Air Resource Advisor, THSP

Position Category: 
Incident Positions
Position Code: 
THSP
Functional Area: 
Coordination & Support
AD Class: 
AD-J

Introduction

This position is an expert in air quality and smoke dispersion science in order to assess wildland fire smoke risks and impacts.  This expertise includes:  monitoring, modeling interpretation, data analysis, and regulatory compliance and computer simulation modeling.  During wildfire events when smoke is a concern, an Air Resource Advisor’s objective is to provide timely smoke impact and forecast information and messaging that are based on best available science.  An Air Resource Advisor works with multiple agencies to address public health concerns, smoke risk to transportation safety, and firefighter exposure.

Duties

  • Addresses specific wildland smoke needs at incidents or at various levels within the Geographic Area Coordination Center jurisdiction. 
  • Monitors air quality to determine effects on public and firefighter health and safety.  Working as a technical specialist (THSP) for the Incident Management Team (IMT) either solely or supervising other Air Resource Advisors – THSP (Task Group) carries out air quality monitoring and reporting on incidents. 
  • At times works directly with State Air Regulators or Health Departments in determining impacts from smoke and associated air pollutants.  An Air Resource Advisor’s work activities necessitate interactions with many different IMT members.  This usually includes FBAN and IMET in estimating fuel consumption and interpreting weather forecasts in order to develop smoke production estimates and identification of smoke dispersion impact areas. 
  • Works directly with Liaison, Public Information and Safety Officers in developing smoke mitigation plans to address firefighter exposure, downwind impacts to smoke sensitive areas and transportation corridor safety.  Transportation corridor assessments can include briefings for State and Local law enforcement, Department of Transportation and Emergency Management agencies on predictions of nighttime smoke impacts.  This facilitates a coordinated and integrated multiple agency response for highway hazards.  Smoke intelligence also provides information in determining optimal burnout windows for Operations Section.
  • Develops a schedule based on incident management objectives in order to provide timely and accurate smoke intelligence that addresses risk and supports decisions.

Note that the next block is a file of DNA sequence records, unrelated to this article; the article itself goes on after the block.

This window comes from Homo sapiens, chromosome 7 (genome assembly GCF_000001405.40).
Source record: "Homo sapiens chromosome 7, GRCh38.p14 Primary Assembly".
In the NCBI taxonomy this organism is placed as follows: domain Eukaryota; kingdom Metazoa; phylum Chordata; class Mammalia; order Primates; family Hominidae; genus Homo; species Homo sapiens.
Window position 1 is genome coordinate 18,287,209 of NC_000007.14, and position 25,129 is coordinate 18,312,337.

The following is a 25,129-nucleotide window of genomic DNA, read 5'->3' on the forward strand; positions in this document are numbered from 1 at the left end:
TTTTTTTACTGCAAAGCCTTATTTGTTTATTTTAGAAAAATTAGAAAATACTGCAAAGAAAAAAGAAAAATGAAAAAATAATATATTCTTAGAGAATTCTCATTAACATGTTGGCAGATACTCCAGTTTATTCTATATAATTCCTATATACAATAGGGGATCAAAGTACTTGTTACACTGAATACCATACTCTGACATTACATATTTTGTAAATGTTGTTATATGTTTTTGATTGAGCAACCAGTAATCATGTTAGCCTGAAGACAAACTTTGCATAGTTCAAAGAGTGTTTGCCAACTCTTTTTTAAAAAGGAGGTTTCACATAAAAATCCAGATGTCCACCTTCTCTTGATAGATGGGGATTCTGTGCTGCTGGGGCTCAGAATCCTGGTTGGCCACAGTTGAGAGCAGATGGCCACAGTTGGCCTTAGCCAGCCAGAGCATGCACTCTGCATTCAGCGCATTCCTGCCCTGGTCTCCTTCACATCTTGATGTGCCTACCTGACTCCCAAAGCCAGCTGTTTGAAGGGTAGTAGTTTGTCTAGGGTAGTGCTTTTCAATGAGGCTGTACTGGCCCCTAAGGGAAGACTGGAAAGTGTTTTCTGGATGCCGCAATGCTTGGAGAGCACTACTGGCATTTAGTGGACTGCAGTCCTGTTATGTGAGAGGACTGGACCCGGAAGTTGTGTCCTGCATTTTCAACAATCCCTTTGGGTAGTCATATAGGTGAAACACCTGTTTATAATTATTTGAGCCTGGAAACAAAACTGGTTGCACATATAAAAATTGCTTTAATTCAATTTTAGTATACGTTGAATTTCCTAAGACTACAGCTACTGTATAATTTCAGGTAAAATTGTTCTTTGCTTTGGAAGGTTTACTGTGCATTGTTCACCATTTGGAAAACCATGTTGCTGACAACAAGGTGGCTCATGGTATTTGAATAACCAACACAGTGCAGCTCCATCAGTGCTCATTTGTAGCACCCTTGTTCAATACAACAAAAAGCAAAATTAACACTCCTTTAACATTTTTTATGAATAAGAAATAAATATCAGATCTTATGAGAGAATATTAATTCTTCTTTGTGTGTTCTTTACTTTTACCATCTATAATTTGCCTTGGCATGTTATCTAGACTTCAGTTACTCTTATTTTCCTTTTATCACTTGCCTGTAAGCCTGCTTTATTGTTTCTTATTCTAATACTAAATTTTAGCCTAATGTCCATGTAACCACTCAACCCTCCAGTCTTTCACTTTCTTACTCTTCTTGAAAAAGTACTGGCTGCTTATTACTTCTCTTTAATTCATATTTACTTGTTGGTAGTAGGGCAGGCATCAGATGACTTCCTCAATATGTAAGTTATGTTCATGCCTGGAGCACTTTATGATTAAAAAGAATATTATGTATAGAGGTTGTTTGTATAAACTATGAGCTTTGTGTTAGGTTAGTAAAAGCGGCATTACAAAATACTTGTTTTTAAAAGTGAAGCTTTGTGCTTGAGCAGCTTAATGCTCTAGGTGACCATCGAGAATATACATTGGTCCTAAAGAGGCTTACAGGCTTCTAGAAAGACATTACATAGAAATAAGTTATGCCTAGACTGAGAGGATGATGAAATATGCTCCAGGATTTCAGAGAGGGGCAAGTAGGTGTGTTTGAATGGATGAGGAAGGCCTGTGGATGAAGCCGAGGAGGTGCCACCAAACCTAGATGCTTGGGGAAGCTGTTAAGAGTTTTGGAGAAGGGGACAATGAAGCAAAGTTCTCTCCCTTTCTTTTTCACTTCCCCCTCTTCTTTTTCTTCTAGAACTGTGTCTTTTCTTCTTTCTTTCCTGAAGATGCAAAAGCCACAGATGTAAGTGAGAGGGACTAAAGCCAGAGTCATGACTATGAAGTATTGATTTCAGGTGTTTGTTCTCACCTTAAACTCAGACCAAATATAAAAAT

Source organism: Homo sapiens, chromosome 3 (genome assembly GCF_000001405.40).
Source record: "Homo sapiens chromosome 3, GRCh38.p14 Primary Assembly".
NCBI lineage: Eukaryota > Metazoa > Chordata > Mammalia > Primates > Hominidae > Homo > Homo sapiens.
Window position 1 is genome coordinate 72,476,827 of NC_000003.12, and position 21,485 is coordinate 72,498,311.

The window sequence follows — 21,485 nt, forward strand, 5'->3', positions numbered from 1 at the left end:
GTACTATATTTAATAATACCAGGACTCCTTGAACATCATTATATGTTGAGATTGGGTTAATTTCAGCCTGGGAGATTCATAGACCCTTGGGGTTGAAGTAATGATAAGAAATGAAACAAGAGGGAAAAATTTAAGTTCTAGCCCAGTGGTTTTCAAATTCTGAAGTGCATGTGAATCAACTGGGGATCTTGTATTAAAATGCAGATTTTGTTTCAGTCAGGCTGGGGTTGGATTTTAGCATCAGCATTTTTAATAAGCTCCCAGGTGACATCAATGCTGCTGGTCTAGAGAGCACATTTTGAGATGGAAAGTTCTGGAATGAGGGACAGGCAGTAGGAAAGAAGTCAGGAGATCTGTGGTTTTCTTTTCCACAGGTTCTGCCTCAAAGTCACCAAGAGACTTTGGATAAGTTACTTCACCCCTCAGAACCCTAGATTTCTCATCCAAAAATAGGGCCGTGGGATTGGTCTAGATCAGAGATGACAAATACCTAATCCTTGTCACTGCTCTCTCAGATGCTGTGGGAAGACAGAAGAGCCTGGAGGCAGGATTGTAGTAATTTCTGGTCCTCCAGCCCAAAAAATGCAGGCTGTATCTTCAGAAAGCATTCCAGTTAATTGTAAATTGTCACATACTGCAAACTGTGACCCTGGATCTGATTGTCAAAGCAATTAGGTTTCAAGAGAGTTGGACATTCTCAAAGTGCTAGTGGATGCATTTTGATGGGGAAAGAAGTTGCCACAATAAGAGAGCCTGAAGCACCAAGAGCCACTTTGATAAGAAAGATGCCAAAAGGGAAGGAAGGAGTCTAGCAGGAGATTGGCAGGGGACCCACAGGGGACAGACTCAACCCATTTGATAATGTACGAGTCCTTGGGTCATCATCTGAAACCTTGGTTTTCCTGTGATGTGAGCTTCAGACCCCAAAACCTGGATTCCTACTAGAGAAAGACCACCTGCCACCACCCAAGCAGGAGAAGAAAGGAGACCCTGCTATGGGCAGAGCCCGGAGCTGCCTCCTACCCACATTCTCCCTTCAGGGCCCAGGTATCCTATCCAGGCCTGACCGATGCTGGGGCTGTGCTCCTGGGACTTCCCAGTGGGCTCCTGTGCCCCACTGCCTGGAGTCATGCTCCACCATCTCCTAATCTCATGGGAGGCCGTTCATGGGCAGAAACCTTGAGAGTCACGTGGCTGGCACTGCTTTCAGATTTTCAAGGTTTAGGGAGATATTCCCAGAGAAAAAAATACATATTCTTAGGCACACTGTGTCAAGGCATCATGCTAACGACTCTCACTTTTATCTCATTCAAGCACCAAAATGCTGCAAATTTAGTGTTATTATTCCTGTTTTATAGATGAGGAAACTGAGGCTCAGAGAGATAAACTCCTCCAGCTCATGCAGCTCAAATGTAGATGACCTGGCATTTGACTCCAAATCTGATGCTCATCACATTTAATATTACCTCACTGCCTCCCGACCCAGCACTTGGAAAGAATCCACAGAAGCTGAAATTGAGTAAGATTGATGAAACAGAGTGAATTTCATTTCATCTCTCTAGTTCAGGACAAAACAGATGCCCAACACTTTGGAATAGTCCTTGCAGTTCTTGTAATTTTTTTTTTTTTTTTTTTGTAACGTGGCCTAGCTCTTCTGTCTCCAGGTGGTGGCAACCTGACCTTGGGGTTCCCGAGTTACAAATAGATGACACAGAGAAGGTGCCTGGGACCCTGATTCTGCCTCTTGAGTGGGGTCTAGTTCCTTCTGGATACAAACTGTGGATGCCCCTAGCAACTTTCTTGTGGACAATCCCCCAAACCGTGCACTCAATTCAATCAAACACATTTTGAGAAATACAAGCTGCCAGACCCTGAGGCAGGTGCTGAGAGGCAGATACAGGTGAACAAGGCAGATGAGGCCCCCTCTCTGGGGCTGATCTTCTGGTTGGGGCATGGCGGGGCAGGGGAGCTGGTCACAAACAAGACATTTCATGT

• Establishes, coordinates and maintains appropriate contact within IMT whereby Command and General Staff and other key IMT positions are supported.  Participate at planning and command and general staff meetings and others as needed.
  • Develops a network and routinely collect and exchange smoke information within IMT (e.g., Operations personnel, Meteorologist, Fire Behavior Analyst, Safety Officer, Liaison Officer, Public Information, Field Observer, Fire Effects and other specialists pertinent to the incident) and partnering agencies to assure accurate information is disseminated (e.g., public meetings, Inciweb, smoke blogs, etc).
  • Produces products and provides support for decision making and planning for time specified periods (e.g., input for:  Incident Action Plan [IAP], wildland fire decision support – WFDSS documentation, burnout operations, addressing optimum smoke dispersion, etc).
  • Interprets weather forecasts, fire behavior predictions, and smoke dispersion prediction models, in the development of decision support products to evaluate smoke management impacts, Incident Site Specific – smoke drift maps, transportation, EBAM/ESAMPLER station observations, corridor, visibility statements, NWS NOAA radio statements and special weather statements (FPS), smoke mitigation plan or appropriate product, cumulative wildfire effects, air quality index projections, plum projection maps or appropriate products; obtain and/or provide smoke dispersion predictions concerning road visibility, super-fog events, downwind smoke sensitive areas or population centers.
  • Recognizes and notifies incident personnel of special conditions that promote extreme smoke conditions for firefighter personnel, transportation corridors and downwind smoke sensitive areas.
  • Monitors smoke emissions for health, safety, and transportation visibility impairment as required by the incident.  Monitors smoke column and dispersion (use of FOBS, DIVS, SOFR, etc).  Recognizes emission problems and recommend applicable mitigation measures.  Deployment of fire cache ESAMPLERS, EBAMS, CO dosimeters (communities, base, and spike camp).
  • Maintains communications (e.g., air quality regulators, National Weather Service, weather observers, lookouts).  Coordinate Special Weather Statements, Dense Fog Advisory, NOAA Radio Broadcast, and AQI maps for AQ agencies.
  • Participates in public meetings to address current and project air quality impacts.
  • Provides public safety, law enforcement, emergency management and state transportation departments with projected smoke impacts to alert and warn motorists of smoke and unsafe driving conditions.

Position Knowledge and/or Requirements

  • Expert knowledge of fire behavior, fuels, fire emissions, meteorology, air quality impacts and mitigation. 
  • The position involves high skill level in running and interpreting models for predicting smoke emissions, smoke dispersion and downwind concentration levels.
  • Individuals filling this position have higher level educational degrees and/or have gone through extensive training, acquiring extensive experience in air quality and/or smoke management. 
  • Is qualified to be a lead instructor for 400 and 500 level fire courses (i.e., RX-410, M-580, M-581, etc.).
  • Possesses experience and skill necessary to work directly with State and EPA Air Regulators.
Page Last Modified / Reviewed: 
2018-07-27